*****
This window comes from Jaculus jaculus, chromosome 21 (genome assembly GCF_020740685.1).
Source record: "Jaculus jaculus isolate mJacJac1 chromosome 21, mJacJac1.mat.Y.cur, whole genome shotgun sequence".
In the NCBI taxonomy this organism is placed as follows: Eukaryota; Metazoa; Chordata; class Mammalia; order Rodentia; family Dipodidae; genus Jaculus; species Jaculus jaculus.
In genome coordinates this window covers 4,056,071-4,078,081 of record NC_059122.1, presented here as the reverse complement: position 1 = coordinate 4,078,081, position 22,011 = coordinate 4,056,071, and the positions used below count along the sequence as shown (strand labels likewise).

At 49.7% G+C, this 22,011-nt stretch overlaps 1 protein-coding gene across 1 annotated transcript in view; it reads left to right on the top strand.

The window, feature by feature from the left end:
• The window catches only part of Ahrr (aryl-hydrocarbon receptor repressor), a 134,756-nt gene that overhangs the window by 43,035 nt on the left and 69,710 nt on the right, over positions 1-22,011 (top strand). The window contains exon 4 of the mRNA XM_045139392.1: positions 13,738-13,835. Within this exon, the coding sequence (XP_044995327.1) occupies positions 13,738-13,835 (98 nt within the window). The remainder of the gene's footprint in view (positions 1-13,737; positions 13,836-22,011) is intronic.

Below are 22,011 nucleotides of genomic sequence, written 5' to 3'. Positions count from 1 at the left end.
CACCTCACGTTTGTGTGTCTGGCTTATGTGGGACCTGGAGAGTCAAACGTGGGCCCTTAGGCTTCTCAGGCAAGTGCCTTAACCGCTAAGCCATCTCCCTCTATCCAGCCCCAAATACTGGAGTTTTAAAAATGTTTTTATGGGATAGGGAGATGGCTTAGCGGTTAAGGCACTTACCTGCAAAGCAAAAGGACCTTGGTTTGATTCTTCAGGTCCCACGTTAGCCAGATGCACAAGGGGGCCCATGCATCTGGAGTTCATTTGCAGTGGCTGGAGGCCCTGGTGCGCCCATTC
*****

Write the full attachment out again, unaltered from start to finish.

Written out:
This window comes from Jaculus jaculus, chromosome 21 (genome assembly GCF_020740685.1).
Source record: "Jaculus jaculus isolate mJacJac1 chromosome 21, mJacJac1.mat.Y.cur, whole genome shotgun sequence".
In the NCBI taxonomy this organism is placed as follows: Eukaryota; Metazoa; Chordata; class Mammalia; order Rodentia; family Dipodidae; genus Jaculus; species Jaculus jaculus.
In genome coordinates this window covers 4,056,071-4,078,081 of record NC_059122.1, presented here as the reverse complement: position 1 = coordinate 4,078,081, position 22,011 = coordinate 4,056,071, and the positions used below count along the sequence as shown (strand labels likewise).

At 49.7% G+C, this 22,011-nt stretch overlaps 1 protein-coding gene across 1 annotated transcript in view; it reads left to right on the top strand.

The window, feature by feature from the left end:
• The window catches only part of Ahrr (aryl-hydrocarbon receptor repressor), a 134,756-nt gene that overhangs the window by 43,035 nt on the left and 69,710 nt on the right, over positions 1-22,011 (top strand). The window contains exon 4 of the mRNA XM_045139392.1: positions 13,738-13,835. Within this exon, the coding sequence (XP_044995327.1) occupies positions 13,738-13,835 (98 nt within the window). The remainder of the gene's footprint in view (positions 1-13,737; positions 13,836-22,011) is intronic.

Below are 22,011 nucleotides of genomic sequence, written 5' to 3'. Positions count from 1 at the left end.
CACCTCACGTTTGTGTGTCTGGCTTATGTGGGACCTGGAGAGTCAAACGTGGGCCCTTAGGCTTCTCAGGCAAGTGCCTTAACCGCTAAGCCATCTCCCTCTATCCAGCCCCAAATACTGGAGTTTTAAAAATGTTTTTATGGGATAGGGAGATGGCTTAGCGGTTAAGGCACTTACCTGCAAAGCAAAAGGACCTTGGTTTGATTCTTCAGGTCCCACGTTAGCCAGATGCACAAGGGGGCCCATGCATCTGGAGTTCATTTGCAGTGGCTGGAGGCCCTGGTGCGCCCATTC